Did U.S. Use Secret Court To Force Tech Companies To Weaken Encryption?

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Legislators in D.C. are currently considering a law that would compel tech companies to have weak device and software encryption so that law enforcement can snoop when necessary, while federal prosecutors have repeatedly used a 227-year-old law to try to force Apple and Google to work around existing security on their products. A new lawsuit seeks to find out if the government has also been using a highly secretive court to force tech companies to assist in breaking their own encryption.

Created in the late 1970s, the Foreign Intelligence Surveillance Court [FISC] is responsible for reviewing requests from the government for surveillance involving issues of national security. Decisions made by FISC and its appellate kin, the Foreign Intelligence Surveillance Court of Review [FISCR] have long been classified, resulting in secretive programs like the National Security Agency’s sweeping PRISM project, which allowed the NSA to use FISC orders to collect stored data from large Internet companies.

Then, in June 2015, President Obama signed the USA FREEDOM Act [PDF], which includes a requirement that “significant” FISC and FISCR decisions be declassified.

More precisely, Sec. 402(a) of the new law order the Director of National Intelligence and the U.S. Attorney General to conduct a declassification review of “each decision, order, or opinion issued” by these two courts “that includes a significant construction or interpretation of any provision of law” and to make each document “publicly available to the greatest extent practicable.”

Given the Justice Department’s public efforts to compel Apple and others to unlock devices and weaken encryption, the folks at the Electronic Frontier Foundation have been trying to figure out whether or not the NSA or other agencies have tried using FISC to secretly make the same demands of these companies.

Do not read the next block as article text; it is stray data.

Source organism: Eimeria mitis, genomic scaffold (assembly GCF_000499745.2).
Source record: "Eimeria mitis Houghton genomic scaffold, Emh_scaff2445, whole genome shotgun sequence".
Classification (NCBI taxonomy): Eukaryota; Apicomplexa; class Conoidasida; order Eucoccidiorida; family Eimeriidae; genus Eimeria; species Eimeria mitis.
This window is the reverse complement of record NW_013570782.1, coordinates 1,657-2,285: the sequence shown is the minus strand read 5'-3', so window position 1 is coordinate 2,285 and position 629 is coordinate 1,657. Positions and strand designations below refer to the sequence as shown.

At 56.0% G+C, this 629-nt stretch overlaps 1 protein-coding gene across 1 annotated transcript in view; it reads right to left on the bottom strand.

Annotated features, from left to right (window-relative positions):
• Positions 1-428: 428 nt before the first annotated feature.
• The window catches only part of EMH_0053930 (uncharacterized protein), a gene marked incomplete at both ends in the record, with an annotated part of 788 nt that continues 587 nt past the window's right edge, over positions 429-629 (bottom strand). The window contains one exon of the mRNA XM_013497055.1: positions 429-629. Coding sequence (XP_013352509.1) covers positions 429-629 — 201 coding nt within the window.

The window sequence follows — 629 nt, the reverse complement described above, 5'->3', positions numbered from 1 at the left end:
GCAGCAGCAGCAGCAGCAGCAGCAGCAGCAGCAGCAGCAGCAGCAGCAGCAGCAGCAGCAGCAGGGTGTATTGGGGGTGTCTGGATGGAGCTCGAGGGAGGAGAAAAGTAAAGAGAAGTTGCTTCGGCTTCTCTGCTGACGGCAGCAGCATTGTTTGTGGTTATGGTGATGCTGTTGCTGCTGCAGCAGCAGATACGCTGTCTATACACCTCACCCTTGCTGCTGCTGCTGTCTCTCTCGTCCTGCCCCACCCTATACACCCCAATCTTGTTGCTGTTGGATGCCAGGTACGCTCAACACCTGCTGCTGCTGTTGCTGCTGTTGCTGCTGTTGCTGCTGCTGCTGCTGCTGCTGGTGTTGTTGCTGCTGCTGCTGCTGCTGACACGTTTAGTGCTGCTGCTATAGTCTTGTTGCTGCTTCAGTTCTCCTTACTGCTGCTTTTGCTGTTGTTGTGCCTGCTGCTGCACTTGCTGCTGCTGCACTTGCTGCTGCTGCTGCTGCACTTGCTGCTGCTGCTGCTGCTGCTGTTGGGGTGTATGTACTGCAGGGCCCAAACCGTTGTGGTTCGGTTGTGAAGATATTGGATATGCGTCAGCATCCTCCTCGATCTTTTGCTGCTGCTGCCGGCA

In Oct. 2015, the EFF filed a Freedom of Information Act [FOIA] request with the Justice Department’s National Security Division, seeking any applications to FISC to compel technical assistance under the Foreign Intelligence Surveillance Act [FISA]; any written FISC opinions or orders regarding these applications; and any related briefings or correspondence with FISC, its staff, or any third party concerning these applications.

Two months later, the DOJ responded, claiming that it could find no applications or orders that fit the EFF’s request, but that there were some pieces of correspondence that may relate. However, the government contends that the sought-after documents were exempt from disclosure under the FOIA guidelines.

EFF subsequently appealed that decision, arguing that the DOJ “had failed to conduct an adequate search for records” and that the government “had improperly withheld records under FOIA.”

In March, before the DOJ responded to that appeal, EFF filed new FOIA requests, effectively seeking access to all of the documentation — from 1978 through June 2015 — that was to be declassified by the USA FREEDOM Act.

Though the DOJ has conversed with EFF about ways to prioritize such a sweeping request, the government has yet to provide any documents or respond in any substantive way. However, in early April it shot down the EFF’s appeal of its initial FOIA query.

And so, today the non-profit advocacy group filed a lawsuit [PDF] in a federal court in California, accusing the DOJ of violating FOIA by “failing to conduct an adequate search for records… failing to produce all records in the agency’s possession responsive to Plaintiff’s request, and by failing to adequately segregate responsive from non-responsive records.”

The EFF is asking the court to order the DOJ to immediately process the FOIA requests in their entirety, and make copies available.

“If the government is obtaining FISC orders to force a company to build backdoors or decrypt their users’ communications, the public has a right to know about those secret demands to compromise people’s phones and computers,” explains the EFF’s Nate Cardozo. “The government should not be able to conscript private companies into weakening the security of these devices, particularly via secret court orders.”

Regardless of whether or not the first FOIA request turns up examples of tech companies being compelled to weaken or bypass encryption, the EFF maintains that the lawsuit is necessary to force the DOJ to comply with the declassification order required by the FREEDOM Act.

“Congress wanted to bring an end to secret surveillance law, so it required that all significant FISC opinions be declassified and released,” says Mark Rumold of the EFF. “Our lawsuit seeks to hold DOJ accountable to the law.”